I visually memorized the dialogs -- it was the only way I could remember it well enough. Soon it became easier to remember the dialogs by focusing on the Japanese characters themselves -- not relying on English pronunciations like my classmates did. I was on a tear after that. Even today, when I hear an unfamiliar Japanese word, I visually break it down into the most likely Japanese character(s) and can remember the word by visual associations in my minds-eye. Without visualizing the word, I'll forget it almost instantaneously
Thats the same way I had to learn Hangul. I tried hanging around with native speakers - tried to learn the phonetics of the language, but it didn't work. I got lost in the spoken word, 'could never quite get which were pauses and which were the begining of the next word. So I had to change my method of study. I found that I was better at studying the written characters than listening to conversations. Once I picked that up, I started reading signs, newspapers, ads on the street - then matched that to conversations, directions and soon was actually be understood. I still was told that many of my sentences were framed at the level of a child. But at least I was rewarded by something better than being thought of as the dullard child the family kept locked in the basement.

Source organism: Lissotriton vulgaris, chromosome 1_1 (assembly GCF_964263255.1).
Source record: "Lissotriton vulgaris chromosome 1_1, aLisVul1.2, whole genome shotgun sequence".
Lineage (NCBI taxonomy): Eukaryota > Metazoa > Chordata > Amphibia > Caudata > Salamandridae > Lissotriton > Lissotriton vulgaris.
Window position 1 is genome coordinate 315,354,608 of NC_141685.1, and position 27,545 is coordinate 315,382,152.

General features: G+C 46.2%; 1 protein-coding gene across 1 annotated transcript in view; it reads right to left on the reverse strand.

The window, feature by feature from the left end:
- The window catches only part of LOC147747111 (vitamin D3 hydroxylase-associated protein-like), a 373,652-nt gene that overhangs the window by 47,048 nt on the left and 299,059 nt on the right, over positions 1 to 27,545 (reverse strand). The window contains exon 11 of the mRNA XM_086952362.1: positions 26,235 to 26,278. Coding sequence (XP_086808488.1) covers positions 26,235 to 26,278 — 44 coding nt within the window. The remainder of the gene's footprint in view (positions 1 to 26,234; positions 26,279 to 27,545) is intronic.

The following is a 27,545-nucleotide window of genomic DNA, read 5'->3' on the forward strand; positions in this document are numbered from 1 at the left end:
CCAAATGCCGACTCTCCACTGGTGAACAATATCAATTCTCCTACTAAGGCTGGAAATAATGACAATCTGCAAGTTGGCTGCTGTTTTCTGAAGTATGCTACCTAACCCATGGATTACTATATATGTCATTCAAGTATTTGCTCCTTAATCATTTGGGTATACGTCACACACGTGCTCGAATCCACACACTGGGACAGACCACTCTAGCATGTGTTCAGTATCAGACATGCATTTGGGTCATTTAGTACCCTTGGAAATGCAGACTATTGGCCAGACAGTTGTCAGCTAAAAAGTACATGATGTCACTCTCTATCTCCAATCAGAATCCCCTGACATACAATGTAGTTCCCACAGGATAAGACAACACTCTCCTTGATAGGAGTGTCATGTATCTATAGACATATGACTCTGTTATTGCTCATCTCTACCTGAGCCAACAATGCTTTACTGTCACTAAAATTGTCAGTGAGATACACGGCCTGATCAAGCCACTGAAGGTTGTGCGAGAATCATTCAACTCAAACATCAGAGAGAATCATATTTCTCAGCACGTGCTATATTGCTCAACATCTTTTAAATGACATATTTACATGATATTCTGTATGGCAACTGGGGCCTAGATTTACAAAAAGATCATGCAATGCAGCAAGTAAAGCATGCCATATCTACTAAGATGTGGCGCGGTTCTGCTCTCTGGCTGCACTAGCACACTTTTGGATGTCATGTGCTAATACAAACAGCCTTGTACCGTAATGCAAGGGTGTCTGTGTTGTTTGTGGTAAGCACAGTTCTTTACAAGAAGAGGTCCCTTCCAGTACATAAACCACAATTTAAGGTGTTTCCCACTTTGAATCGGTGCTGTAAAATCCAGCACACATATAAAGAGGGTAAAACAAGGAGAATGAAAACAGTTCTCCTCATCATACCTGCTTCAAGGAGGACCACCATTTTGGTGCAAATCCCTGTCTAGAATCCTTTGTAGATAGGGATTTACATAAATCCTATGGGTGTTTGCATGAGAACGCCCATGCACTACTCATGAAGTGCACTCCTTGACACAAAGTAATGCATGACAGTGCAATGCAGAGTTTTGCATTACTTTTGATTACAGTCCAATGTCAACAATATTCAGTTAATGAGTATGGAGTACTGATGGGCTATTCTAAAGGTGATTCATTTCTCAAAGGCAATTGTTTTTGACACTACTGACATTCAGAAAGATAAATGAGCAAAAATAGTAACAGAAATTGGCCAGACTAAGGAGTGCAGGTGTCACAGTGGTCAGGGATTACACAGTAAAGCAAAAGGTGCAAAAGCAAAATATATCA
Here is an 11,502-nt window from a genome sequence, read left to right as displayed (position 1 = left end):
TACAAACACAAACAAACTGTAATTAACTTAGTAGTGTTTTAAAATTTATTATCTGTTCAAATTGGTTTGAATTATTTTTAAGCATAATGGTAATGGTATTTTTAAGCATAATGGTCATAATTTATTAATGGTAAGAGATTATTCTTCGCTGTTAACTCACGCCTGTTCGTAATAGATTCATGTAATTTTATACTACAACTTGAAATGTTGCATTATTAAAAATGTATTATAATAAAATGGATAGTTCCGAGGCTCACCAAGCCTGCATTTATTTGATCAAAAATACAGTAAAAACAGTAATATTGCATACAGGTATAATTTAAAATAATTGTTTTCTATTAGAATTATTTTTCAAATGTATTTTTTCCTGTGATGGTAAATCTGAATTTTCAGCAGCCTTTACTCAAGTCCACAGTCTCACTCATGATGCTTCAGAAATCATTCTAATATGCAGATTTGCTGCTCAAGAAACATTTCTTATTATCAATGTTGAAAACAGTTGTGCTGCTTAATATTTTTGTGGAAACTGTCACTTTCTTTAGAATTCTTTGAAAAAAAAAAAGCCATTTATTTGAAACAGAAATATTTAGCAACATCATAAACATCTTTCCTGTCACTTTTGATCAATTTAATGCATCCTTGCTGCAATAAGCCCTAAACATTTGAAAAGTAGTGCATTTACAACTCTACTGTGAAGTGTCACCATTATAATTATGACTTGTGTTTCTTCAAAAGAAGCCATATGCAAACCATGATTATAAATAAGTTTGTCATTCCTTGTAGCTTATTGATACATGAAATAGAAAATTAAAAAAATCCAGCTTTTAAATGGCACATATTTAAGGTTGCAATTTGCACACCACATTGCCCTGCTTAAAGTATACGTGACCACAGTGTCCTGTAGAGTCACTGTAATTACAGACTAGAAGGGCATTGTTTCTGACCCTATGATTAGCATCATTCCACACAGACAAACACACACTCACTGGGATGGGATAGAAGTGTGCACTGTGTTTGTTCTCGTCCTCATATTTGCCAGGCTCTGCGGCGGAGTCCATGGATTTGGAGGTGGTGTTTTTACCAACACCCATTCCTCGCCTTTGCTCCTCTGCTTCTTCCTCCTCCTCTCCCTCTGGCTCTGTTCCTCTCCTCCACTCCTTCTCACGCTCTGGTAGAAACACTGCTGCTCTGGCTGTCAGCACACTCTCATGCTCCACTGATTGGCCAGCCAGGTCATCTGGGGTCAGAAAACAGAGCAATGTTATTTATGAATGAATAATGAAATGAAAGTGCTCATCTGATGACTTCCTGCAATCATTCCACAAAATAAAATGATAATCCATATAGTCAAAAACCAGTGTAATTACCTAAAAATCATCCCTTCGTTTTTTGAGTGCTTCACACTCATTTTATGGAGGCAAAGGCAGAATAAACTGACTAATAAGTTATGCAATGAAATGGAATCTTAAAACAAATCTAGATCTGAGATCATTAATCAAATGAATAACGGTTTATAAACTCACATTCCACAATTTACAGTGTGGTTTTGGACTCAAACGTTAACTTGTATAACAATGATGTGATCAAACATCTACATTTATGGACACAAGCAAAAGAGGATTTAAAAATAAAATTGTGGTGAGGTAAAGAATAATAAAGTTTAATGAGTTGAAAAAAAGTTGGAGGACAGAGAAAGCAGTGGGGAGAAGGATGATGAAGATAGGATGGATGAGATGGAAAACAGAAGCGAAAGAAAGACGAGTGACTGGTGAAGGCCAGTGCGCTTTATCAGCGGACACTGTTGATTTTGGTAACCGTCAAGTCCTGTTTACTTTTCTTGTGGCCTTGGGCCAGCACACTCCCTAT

Each of us has sense which absorbes learning better than the others - find yours and you found the key to unlock that subject.
The best teachers already know that - which is why ... when faced with a student not "getting it" the mix up techniques until they find the one you respond to. Thats the big problem with self-study, you have to figure this out on your own.
Unlike tube socks and baseball caps ... one size rarely fits all